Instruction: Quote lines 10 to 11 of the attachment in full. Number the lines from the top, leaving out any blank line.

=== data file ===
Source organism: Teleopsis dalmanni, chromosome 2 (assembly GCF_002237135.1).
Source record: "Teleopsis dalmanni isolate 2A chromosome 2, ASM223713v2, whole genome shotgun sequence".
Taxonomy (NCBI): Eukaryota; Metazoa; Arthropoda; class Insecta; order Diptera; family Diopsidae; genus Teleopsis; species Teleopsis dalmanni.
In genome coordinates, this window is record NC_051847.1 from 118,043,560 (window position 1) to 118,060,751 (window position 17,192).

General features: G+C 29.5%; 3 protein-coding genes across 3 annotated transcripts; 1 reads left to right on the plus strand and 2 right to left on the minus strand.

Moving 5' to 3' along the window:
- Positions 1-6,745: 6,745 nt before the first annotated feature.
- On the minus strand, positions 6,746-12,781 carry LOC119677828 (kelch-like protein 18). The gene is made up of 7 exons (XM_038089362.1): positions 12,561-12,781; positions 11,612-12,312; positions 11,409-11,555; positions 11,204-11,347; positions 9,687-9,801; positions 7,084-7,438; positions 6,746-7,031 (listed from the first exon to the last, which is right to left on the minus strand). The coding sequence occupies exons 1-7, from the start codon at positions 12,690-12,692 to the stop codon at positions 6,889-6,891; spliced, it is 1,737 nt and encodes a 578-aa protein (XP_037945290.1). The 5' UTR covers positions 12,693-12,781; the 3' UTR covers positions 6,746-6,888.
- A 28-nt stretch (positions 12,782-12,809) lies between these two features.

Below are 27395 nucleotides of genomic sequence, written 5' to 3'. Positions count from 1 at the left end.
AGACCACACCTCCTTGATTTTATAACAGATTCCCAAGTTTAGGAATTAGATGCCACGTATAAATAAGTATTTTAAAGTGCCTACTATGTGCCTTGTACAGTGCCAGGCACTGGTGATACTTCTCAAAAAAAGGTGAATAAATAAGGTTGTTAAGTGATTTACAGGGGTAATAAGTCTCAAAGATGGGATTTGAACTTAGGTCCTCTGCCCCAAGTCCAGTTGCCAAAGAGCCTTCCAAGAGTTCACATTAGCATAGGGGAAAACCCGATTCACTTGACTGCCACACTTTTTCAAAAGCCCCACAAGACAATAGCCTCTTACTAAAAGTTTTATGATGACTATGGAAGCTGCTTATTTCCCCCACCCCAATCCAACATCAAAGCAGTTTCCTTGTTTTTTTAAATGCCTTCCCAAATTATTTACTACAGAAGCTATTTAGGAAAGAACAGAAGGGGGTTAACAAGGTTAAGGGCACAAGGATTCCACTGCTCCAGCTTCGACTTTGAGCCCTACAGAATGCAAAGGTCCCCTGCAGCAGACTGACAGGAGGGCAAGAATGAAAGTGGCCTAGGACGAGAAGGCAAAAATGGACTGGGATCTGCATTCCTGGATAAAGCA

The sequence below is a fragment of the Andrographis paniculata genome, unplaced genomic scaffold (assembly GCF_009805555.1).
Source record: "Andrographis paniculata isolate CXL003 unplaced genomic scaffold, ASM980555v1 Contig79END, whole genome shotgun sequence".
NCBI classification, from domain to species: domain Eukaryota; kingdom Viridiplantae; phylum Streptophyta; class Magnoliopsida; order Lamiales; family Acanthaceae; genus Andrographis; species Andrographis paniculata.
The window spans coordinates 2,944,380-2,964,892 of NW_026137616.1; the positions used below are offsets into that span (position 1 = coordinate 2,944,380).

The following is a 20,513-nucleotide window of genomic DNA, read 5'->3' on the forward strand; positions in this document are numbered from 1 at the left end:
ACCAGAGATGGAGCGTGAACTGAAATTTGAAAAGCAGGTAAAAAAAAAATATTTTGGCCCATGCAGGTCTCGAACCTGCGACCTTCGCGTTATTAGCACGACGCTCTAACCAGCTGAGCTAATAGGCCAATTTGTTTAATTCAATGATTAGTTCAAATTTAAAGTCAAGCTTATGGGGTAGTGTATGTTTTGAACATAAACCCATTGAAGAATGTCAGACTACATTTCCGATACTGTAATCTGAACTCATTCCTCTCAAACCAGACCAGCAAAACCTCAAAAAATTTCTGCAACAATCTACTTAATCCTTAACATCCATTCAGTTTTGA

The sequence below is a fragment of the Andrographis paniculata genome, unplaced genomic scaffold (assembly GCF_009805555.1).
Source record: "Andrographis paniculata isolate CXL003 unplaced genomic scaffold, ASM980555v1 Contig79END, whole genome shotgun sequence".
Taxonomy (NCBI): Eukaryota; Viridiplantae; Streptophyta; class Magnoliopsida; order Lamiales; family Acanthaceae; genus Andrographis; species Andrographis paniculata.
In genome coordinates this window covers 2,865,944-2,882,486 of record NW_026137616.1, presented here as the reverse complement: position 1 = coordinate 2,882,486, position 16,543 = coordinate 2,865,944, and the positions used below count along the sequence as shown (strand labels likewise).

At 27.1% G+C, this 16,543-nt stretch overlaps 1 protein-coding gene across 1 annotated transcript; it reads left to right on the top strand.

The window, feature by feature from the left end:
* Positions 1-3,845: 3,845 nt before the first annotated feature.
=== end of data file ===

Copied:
Below are 27395 nucleotides of genomic sequence, written 5' to 3'. Positions count from 1 at the left end.
AGACCACACCTCCTTGATTTTATAACAGATTCCCAAGTTTAGGAATTAGATGCCACGTATAAATAAGTATTTTAAAGTGCCTACTATGTGCCTTGTACAGTGCCAGGCACTGGTGATACTTCTCAAAAAAAGGTGAATAAATAAGGTTGTTAAGTGATTTACAGGGGTAATAAGTCTCAAAGATGGGATTTGAACTTAGGTCCTCTGCCCCAAGTCCAGTTGCCAAAGAGCCTTCCAAGAGTTCACATTAGCATAGGGGAAAACCCGATTCACTTGACTGCCACACTTTTTCAAAAGCCCCACAAGACAATAGCCTCTTACTAAAAGTTTTATGATGACTATGGAAGCTGCTTATTTCCCCCACCCCAATCCAACATCAAAGCAGTTTCCTTGTTTTTTTAAATGCCTTCCCAAATTATTTACTACAGAAGCTATTTAGGAAAGAACAGAAGGGGGTTAACAAGGTTAAGGGCACAAGGATTCCACTGCTCCAGCTTCGACTTTGAGCCCTACAGAATGCAAAGGTCCCCTGCAGCAGACTGACAGGAGGGCAAGAATGAAAGTGGCCTAGGACGAGAAGGCAAAAATGGACTGGGATCTGCATTCCTGGATAAAGCA